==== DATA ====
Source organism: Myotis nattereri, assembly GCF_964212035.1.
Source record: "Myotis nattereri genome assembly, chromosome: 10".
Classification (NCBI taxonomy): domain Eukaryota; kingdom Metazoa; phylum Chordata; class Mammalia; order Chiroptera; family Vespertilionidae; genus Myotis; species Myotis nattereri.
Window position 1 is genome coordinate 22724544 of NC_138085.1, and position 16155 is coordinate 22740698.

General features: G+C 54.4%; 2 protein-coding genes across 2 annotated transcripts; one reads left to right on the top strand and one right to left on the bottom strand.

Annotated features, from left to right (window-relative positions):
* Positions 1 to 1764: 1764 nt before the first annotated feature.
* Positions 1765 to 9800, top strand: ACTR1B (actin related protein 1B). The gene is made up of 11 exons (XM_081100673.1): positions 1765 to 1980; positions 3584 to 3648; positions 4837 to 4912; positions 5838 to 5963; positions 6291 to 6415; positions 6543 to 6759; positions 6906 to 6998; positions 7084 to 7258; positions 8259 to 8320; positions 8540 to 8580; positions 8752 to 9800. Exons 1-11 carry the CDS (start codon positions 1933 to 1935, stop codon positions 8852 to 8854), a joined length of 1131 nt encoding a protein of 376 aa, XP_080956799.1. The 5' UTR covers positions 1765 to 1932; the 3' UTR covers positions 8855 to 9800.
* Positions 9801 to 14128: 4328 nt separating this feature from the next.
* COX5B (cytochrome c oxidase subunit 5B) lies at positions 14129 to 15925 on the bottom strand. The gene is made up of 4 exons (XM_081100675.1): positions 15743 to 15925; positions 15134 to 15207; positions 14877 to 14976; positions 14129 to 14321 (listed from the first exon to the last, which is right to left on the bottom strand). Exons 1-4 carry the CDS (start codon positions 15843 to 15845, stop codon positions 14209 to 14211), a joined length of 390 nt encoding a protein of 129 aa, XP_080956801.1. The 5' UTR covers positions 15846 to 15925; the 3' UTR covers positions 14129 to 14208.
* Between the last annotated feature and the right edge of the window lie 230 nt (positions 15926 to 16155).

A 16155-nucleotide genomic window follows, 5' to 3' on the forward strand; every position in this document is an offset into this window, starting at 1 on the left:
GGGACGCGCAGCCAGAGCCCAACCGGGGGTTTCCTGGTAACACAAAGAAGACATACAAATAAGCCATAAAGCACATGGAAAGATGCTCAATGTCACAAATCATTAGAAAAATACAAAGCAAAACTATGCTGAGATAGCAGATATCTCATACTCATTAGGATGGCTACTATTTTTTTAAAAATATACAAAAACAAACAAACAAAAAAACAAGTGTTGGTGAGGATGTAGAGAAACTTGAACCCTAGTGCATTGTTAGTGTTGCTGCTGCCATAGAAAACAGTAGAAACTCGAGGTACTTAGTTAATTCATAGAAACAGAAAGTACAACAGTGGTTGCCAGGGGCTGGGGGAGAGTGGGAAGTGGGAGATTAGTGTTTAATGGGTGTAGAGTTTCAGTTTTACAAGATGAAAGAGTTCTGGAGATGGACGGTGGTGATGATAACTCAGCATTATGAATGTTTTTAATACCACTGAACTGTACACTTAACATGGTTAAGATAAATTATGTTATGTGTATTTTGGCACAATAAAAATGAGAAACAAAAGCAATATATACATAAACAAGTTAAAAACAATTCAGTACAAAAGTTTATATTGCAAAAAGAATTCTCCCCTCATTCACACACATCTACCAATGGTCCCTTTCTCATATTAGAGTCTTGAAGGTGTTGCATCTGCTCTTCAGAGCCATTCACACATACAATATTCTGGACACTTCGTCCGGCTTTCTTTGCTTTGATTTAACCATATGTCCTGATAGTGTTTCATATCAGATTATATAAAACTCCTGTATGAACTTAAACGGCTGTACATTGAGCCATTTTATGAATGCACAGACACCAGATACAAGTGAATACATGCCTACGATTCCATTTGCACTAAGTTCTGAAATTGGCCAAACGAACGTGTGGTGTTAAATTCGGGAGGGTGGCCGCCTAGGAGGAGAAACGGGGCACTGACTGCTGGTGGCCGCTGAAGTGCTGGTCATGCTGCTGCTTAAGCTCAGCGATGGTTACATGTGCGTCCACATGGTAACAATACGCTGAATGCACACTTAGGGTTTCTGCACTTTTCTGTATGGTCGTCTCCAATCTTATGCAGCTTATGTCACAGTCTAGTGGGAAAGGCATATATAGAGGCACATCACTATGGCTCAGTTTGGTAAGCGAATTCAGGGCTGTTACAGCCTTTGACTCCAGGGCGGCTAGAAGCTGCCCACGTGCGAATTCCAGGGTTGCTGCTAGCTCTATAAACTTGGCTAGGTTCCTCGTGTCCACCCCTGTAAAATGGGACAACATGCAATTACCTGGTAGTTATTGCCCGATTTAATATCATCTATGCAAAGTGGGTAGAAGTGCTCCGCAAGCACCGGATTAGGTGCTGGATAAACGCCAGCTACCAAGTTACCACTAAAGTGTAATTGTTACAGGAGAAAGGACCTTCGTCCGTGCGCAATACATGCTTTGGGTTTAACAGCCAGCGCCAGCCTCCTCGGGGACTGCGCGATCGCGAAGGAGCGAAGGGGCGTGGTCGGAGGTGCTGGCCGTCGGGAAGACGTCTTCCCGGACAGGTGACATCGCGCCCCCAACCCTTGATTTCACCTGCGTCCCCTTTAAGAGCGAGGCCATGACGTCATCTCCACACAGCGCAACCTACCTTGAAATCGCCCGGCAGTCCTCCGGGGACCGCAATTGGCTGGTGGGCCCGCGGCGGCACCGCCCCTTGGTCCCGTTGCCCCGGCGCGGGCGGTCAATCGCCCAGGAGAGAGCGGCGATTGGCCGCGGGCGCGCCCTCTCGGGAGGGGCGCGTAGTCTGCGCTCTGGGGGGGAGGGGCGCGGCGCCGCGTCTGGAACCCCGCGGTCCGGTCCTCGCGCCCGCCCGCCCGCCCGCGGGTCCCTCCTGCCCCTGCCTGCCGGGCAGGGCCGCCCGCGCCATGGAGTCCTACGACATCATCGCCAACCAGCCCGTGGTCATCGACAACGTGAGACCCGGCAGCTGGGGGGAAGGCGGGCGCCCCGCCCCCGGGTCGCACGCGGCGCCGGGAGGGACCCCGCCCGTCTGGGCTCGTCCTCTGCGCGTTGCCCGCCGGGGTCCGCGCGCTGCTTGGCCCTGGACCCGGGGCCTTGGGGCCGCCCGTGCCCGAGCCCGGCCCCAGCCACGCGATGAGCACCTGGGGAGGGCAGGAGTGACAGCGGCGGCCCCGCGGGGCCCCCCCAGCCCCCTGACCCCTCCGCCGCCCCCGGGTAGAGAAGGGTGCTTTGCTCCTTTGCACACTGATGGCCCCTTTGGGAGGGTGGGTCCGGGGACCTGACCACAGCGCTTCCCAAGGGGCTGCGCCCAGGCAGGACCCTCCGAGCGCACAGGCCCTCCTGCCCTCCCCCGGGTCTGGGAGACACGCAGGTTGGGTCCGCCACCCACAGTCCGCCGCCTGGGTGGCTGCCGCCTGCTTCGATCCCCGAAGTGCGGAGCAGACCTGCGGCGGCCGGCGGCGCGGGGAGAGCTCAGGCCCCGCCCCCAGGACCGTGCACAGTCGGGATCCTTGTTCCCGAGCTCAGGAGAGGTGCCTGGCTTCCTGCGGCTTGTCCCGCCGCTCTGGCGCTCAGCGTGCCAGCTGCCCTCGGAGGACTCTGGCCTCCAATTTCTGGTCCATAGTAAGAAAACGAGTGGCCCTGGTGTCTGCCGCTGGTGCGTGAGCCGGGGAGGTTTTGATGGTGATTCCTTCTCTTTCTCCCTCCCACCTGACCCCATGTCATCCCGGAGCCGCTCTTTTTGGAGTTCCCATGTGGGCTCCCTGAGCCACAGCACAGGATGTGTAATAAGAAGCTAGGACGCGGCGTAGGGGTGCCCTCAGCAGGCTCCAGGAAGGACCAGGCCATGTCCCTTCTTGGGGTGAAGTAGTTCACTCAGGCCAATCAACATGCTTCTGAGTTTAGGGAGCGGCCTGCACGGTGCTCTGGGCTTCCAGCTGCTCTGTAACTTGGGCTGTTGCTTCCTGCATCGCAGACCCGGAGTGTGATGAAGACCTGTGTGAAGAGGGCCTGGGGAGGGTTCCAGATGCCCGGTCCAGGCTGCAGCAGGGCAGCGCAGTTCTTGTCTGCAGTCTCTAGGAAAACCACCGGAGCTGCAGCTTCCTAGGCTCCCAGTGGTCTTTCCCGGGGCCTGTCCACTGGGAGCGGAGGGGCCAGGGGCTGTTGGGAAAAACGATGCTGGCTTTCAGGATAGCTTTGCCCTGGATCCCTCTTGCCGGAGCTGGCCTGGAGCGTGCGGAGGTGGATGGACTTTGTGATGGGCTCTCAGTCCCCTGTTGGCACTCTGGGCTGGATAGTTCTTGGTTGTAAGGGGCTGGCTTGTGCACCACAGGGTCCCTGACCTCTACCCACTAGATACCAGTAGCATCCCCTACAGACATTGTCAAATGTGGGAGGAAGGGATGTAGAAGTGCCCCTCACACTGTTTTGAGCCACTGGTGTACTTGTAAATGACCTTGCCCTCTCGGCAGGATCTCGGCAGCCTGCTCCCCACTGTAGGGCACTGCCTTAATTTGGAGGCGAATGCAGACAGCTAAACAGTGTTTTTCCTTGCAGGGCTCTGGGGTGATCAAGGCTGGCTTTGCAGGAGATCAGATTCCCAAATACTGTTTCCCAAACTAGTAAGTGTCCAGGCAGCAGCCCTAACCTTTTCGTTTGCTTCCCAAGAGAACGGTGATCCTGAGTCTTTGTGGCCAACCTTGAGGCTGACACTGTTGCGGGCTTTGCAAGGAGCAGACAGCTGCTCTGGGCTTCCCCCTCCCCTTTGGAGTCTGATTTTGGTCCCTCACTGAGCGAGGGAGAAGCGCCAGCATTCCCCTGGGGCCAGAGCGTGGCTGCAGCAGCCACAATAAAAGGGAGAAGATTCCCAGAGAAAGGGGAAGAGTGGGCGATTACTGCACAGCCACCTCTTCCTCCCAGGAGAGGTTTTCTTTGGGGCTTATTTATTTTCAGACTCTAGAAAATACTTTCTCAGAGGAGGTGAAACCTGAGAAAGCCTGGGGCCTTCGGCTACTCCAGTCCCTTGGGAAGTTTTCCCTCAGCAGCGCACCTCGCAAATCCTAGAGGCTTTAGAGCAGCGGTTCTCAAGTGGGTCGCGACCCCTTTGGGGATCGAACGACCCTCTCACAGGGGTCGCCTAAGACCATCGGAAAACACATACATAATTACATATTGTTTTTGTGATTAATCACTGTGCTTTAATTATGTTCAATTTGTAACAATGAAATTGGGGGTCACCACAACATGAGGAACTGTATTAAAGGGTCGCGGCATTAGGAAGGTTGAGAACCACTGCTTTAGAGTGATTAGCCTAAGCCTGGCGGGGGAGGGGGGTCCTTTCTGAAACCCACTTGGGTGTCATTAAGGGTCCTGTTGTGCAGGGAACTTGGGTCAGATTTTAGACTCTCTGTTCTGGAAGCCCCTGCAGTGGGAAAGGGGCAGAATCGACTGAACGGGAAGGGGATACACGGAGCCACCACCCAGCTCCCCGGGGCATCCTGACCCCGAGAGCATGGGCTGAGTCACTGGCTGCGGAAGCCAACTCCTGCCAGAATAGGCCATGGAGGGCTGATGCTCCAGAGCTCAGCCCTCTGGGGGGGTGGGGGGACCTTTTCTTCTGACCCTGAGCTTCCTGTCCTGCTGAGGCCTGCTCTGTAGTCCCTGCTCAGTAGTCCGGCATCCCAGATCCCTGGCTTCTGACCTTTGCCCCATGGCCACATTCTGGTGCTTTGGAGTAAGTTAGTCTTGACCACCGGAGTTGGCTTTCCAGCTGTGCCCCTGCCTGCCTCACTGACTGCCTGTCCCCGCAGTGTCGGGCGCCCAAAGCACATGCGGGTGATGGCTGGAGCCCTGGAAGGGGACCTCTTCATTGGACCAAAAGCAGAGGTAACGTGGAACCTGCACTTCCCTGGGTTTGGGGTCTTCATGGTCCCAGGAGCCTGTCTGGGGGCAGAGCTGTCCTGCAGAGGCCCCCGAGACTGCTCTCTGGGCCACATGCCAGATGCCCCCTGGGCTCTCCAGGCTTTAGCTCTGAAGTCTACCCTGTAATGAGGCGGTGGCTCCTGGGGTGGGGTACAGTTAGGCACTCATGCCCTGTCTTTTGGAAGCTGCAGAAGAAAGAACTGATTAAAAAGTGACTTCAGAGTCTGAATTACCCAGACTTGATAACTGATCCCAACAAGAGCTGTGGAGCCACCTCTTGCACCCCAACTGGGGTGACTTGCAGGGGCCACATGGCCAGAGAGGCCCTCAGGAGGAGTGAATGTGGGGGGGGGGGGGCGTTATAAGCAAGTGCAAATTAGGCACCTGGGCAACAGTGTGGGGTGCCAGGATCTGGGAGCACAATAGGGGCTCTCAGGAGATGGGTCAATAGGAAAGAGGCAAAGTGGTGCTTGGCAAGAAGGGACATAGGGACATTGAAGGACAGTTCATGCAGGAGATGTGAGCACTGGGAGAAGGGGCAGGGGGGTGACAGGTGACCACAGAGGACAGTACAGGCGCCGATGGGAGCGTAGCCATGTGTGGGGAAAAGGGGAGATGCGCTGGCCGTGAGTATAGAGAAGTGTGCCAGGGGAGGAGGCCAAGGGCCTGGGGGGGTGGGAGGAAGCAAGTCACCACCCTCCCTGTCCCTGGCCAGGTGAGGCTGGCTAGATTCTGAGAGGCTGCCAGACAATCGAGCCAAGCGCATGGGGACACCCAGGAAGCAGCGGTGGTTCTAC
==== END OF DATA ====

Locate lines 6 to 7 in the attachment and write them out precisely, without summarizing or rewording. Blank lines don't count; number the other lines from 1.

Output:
Annotated features, from left to right (window-relative positions):
* Positions 1 to 1764: 1764 nt before the first annotated feature.